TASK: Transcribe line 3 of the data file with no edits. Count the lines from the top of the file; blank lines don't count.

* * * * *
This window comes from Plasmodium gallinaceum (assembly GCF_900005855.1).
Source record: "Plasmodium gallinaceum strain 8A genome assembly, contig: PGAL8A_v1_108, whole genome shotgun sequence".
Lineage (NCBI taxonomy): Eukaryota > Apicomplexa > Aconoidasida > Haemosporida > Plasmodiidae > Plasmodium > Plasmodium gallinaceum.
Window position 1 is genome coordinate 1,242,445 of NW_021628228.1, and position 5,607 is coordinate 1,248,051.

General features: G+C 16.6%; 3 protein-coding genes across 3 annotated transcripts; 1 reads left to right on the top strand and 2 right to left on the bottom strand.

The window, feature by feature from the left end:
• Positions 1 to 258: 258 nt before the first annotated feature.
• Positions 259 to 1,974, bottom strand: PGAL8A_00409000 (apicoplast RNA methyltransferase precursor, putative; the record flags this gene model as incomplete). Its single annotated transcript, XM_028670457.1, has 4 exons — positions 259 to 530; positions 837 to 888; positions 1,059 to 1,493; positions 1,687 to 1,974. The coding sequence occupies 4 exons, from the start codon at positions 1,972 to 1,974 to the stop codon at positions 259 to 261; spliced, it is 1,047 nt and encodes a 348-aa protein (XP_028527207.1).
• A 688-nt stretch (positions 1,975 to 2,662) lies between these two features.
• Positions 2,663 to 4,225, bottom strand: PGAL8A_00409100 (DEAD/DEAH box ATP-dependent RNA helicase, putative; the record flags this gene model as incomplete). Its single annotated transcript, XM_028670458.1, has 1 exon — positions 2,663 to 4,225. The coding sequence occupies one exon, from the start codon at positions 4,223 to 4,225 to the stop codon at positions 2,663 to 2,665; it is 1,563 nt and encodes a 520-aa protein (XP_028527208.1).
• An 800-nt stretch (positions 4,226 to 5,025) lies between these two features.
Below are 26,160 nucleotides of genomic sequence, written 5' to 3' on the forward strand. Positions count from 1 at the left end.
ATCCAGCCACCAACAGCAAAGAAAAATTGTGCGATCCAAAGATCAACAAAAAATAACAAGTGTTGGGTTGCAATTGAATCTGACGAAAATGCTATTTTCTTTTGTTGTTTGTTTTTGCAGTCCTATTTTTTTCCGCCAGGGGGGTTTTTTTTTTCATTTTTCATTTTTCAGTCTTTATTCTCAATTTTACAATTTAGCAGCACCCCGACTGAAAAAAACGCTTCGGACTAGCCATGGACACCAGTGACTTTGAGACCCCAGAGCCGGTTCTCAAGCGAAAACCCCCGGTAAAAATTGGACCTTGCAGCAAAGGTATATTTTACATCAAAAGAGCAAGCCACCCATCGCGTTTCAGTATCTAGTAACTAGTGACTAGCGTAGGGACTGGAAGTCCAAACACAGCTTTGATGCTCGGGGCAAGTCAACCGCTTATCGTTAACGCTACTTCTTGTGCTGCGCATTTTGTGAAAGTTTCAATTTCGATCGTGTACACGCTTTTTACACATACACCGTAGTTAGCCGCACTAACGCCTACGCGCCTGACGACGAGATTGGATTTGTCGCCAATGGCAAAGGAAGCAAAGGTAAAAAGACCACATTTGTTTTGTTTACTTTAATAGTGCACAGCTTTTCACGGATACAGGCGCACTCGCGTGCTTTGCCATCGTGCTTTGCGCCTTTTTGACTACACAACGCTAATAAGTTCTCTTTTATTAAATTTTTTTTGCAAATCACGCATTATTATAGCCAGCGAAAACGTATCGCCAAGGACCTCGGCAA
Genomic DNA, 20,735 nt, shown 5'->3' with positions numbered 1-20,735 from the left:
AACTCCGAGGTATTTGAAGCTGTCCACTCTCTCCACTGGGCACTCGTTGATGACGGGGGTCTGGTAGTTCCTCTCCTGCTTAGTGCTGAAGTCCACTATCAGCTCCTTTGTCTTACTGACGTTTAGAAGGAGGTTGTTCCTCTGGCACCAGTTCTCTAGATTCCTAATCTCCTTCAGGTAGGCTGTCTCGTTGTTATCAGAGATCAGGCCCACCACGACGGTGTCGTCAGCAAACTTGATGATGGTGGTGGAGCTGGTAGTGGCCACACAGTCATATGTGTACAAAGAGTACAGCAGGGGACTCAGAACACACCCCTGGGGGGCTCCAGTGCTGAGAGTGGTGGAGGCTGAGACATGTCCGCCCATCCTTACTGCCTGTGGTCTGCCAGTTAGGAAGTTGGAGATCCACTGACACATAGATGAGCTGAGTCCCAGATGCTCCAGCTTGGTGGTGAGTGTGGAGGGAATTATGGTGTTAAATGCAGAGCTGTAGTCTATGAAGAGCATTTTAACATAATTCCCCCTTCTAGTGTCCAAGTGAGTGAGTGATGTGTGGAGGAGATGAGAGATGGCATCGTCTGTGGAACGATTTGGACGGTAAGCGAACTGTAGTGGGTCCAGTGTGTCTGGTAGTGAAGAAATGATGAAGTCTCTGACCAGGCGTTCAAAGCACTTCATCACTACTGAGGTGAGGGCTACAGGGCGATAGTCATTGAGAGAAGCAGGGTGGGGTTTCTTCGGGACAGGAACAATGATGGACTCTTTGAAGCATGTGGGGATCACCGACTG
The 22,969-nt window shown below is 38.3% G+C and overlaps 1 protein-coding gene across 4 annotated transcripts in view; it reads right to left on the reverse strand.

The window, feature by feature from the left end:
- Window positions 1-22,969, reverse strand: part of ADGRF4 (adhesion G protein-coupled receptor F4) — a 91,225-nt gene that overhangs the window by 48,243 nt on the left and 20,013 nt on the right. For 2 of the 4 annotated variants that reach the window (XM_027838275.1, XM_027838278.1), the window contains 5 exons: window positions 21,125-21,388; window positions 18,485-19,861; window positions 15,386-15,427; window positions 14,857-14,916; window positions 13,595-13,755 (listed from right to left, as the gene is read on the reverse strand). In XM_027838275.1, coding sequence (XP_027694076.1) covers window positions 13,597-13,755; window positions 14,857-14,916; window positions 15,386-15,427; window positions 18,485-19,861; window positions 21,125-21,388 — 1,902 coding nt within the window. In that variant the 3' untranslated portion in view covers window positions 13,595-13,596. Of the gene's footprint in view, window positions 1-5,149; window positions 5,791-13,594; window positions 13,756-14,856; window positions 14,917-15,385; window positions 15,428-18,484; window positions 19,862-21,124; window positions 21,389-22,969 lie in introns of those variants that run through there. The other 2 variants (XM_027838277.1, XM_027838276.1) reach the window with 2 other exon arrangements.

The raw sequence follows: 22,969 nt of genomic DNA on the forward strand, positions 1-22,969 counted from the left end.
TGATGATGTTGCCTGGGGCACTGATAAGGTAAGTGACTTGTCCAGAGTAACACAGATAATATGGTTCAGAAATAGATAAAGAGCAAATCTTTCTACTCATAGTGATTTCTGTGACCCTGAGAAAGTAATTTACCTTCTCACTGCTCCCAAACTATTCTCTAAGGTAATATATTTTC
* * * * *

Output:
Lineage (NCBI taxonomy): Eukaryota > Apicomplexa > Aconoidasida > Haemosporida > Plasmodiidae > Plasmodium > Plasmodium gallinaceum.